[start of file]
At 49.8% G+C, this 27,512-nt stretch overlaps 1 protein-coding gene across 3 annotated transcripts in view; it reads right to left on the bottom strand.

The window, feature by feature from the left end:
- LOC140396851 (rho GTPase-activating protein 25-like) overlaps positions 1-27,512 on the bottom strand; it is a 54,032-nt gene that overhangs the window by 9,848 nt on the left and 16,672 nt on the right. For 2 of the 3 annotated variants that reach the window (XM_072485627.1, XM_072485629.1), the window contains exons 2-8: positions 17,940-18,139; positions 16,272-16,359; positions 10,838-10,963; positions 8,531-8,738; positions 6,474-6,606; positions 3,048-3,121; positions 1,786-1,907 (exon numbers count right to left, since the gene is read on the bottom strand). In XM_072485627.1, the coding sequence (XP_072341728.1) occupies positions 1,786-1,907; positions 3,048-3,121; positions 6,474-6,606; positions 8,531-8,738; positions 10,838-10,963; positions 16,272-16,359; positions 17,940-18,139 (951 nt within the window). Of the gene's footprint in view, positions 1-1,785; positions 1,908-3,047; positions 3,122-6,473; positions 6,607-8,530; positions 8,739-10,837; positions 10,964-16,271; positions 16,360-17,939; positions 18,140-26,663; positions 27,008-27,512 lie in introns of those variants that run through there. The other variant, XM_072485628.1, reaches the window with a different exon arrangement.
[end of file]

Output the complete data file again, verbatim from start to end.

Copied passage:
At 49.8% G+C, this 27,512-nt stretch overlaps 1 protein-coding gene across 3 annotated transcripts in view; it reads right to left on the bottom strand.

The window, feature by feature from the left end:
- LOC140396851 (rho GTPase-activating protein 25-like) overlaps positions 1-27,512 on the bottom strand; it is a 54,032-nt gene that overhangs the window by 9,848 nt on the left and 16,672 nt on the right. For 2 of the 3 annotated variants that reach the window (XM_072485627.1, XM_072485629.1), the window contains exons 2-8: positions 17,940-18,139; positions 16,272-16,359; positions 10,838-10,963; positions 8,531-8,738; positions 6,474-6,606; positions 3,048-3,121; positions 1,786-1,907 (exon numbers count right to left, since the gene is read on the bottom strand). In XM_072485627.1, the coding sequence (XP_072341728.1) occupies positions 1,786-1,907; positions 3,048-3,121; positions 6,474-6,606; positions 8,531-8,738; positions 10,838-10,963; positions 16,272-16,359; positions 17,940-18,139 (951 nt within the window). Of the gene's footprint in view, positions 1-1,785; positions 1,908-3,047; positions 3,122-6,473; positions 6,607-8,530; positions 8,739-10,837; positions 10,964-16,271; positions 16,360-17,939; positions 18,140-26,663; positions 27,008-27,512 lie in introns of those variants that run through there. The other variant, XM_072485628.1, reaches the window with a different exon arrangement.